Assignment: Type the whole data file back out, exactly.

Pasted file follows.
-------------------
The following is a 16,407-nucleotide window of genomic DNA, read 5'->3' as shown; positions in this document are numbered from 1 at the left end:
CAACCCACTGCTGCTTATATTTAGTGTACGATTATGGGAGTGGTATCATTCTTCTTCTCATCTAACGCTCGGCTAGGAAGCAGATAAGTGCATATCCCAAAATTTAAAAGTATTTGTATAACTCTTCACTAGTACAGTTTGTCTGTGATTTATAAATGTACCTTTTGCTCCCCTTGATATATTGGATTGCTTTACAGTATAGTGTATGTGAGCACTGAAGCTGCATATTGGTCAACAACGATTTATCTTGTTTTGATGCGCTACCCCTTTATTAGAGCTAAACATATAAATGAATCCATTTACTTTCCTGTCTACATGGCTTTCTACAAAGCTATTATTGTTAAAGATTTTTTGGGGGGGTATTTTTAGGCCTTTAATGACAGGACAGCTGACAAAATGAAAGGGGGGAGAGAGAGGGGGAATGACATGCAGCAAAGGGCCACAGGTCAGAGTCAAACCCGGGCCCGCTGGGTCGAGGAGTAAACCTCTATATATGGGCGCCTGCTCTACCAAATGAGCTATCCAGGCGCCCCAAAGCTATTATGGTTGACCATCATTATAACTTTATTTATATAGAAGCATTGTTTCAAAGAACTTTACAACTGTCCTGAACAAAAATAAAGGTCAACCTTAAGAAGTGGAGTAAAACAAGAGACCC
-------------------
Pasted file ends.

The following is a 16,407-nucleotide window of genomic DNA, read 5'->3' as shown; positions in this document are numbered from 1 at the left end:
CAACCCACTGCTGCTTATATTTAGTGTACGATTATGGGAGTGGTATCATTCTTCTTCTCATCTAACGCTCGGCTAGGAAGCAGATAAGTGCATATCCCAAAATTTAAAAGTATTTGTATAACTCTTCACTAGTACAGTTTGTCTGTGATTTATAAATGTACCTTTTGCTCCCCTTGATATATTGGATTGCTTTACAGTATAGTGTATGTGAGCACTGAAGCTGCATATTGGTCAACAACGATTTATCTTGTTTTGATGCGCTACCCCTTTATTAGAGCTAAACATATAAATGAATCCATTTACTTTCCTGTCTACATGGCTTTCTACAAAGCTATTATTGTTAAAGATTTTTTGGGGGGGTATTTTTAGGCCTTTAATGACAGGACAGCTGACAAAATGAAAGGGGGGAGAGAGAGGGGGAATGACATGCAGCAAAGGGCCACAGGTCAGAGTCAAACCCGGGCCCGCTGGGTCGAGGAGTAAACCTCTATATATGGGCGCCTGCTCTACCAAATGAGCTATCCAGGCGCCCCAAAGCTATTATGGTTGACCATCATTATAACTTTATTTATATAGAAGCATTGTTTCAAAGAACTTTACAACTGTCCTGAACAAAAATAAAGGTCAACCTTAAGAAGTGGAGTAAAACAAGAGACCC